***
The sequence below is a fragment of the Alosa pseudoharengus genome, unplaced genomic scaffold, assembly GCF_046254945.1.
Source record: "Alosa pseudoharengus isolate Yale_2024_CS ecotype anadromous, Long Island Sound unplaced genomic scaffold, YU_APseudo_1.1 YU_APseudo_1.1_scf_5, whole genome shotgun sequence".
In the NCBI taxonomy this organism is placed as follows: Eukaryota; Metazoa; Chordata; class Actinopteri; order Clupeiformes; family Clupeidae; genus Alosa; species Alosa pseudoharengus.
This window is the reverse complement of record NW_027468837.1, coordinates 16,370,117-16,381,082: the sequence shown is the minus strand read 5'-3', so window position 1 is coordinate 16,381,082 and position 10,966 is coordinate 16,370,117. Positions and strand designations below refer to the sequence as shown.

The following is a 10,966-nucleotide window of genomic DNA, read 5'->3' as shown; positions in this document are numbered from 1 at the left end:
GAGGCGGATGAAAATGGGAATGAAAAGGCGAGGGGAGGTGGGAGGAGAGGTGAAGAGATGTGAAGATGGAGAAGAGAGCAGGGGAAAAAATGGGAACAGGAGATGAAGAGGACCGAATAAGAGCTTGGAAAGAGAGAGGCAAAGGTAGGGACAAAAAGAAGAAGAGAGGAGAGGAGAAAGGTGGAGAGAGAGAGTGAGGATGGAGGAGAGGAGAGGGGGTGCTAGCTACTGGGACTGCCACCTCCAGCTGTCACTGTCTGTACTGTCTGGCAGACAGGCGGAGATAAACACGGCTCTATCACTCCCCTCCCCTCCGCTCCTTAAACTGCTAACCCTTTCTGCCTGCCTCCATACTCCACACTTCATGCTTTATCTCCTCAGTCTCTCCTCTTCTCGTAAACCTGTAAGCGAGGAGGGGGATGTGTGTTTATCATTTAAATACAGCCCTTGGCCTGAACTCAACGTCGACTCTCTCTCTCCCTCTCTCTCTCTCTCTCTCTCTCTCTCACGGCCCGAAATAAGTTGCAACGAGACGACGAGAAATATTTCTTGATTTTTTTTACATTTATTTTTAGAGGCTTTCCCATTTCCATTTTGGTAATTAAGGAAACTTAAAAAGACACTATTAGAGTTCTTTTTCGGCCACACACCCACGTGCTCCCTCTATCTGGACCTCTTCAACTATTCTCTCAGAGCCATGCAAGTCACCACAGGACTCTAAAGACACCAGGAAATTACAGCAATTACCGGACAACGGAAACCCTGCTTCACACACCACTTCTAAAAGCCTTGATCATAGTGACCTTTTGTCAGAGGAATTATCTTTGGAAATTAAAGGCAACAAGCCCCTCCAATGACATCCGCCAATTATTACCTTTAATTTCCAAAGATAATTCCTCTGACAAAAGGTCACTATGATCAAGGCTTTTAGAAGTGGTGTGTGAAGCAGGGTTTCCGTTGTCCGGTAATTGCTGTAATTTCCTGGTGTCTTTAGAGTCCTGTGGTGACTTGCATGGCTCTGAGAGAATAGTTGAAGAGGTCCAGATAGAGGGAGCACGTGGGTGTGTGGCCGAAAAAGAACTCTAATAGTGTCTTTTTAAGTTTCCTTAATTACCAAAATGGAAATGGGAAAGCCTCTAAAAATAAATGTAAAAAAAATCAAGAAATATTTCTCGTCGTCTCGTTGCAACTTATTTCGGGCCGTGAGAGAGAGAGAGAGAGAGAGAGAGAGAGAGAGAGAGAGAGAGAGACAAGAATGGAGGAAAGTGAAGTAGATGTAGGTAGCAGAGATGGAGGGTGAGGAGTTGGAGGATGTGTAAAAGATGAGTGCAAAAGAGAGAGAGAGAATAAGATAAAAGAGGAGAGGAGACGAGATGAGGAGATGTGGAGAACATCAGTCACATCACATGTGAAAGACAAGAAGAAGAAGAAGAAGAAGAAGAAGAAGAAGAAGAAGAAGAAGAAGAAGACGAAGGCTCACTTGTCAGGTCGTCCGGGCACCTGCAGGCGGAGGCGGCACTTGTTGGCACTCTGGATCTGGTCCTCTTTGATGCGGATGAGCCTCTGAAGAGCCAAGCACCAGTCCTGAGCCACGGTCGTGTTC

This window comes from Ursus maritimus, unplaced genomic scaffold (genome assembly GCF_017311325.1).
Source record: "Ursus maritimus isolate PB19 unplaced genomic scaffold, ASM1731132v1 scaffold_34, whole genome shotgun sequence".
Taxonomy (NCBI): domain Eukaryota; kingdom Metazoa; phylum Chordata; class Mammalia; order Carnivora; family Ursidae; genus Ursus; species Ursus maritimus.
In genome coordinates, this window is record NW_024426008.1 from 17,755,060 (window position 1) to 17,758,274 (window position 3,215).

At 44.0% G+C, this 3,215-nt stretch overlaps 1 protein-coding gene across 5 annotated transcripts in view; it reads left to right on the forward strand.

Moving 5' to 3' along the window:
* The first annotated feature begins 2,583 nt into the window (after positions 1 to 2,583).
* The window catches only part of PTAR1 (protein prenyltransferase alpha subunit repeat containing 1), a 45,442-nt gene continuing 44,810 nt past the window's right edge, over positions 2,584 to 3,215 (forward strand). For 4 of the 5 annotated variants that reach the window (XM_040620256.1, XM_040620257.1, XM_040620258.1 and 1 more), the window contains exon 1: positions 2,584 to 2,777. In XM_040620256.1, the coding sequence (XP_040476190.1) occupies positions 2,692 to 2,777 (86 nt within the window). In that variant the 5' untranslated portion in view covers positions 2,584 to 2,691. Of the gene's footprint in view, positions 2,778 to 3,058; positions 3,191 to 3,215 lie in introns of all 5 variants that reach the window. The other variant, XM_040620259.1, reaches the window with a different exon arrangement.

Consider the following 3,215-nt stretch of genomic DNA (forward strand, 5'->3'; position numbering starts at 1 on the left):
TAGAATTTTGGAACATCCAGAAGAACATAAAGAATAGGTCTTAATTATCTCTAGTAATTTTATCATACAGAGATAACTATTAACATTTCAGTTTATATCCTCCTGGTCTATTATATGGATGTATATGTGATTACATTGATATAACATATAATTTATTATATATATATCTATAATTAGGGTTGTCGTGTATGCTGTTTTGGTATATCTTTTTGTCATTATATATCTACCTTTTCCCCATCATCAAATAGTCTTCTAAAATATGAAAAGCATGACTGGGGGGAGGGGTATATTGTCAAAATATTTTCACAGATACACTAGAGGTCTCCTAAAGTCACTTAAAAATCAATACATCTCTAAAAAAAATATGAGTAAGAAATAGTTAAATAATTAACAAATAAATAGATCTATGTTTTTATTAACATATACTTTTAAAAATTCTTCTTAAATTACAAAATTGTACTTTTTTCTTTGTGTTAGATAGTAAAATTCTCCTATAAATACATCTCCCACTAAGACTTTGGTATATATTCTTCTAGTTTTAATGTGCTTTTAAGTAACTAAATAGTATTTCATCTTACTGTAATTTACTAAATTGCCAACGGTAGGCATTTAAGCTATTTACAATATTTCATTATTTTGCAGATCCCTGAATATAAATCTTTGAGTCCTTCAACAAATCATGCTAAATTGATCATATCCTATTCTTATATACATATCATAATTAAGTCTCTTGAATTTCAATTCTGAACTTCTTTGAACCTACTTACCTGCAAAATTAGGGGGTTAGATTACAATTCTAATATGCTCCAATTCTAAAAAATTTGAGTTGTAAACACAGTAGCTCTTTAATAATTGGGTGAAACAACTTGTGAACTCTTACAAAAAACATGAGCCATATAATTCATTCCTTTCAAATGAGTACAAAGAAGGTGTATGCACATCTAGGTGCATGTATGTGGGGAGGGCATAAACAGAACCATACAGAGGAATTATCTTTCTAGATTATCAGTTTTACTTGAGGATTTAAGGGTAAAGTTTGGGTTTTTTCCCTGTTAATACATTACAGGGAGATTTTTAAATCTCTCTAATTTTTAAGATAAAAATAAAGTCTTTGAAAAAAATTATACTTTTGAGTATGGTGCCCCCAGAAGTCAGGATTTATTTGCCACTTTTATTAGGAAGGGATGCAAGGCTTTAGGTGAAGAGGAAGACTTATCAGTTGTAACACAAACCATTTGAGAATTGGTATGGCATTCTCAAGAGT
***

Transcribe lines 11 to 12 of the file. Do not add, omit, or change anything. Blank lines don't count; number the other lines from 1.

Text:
At 44.0% G+C, this 3,215-nt stretch overlaps 1 protein-coding gene across 5 annotated transcripts in view; it reads left to right on the forward strand.

Moving 5' to 3' along the window: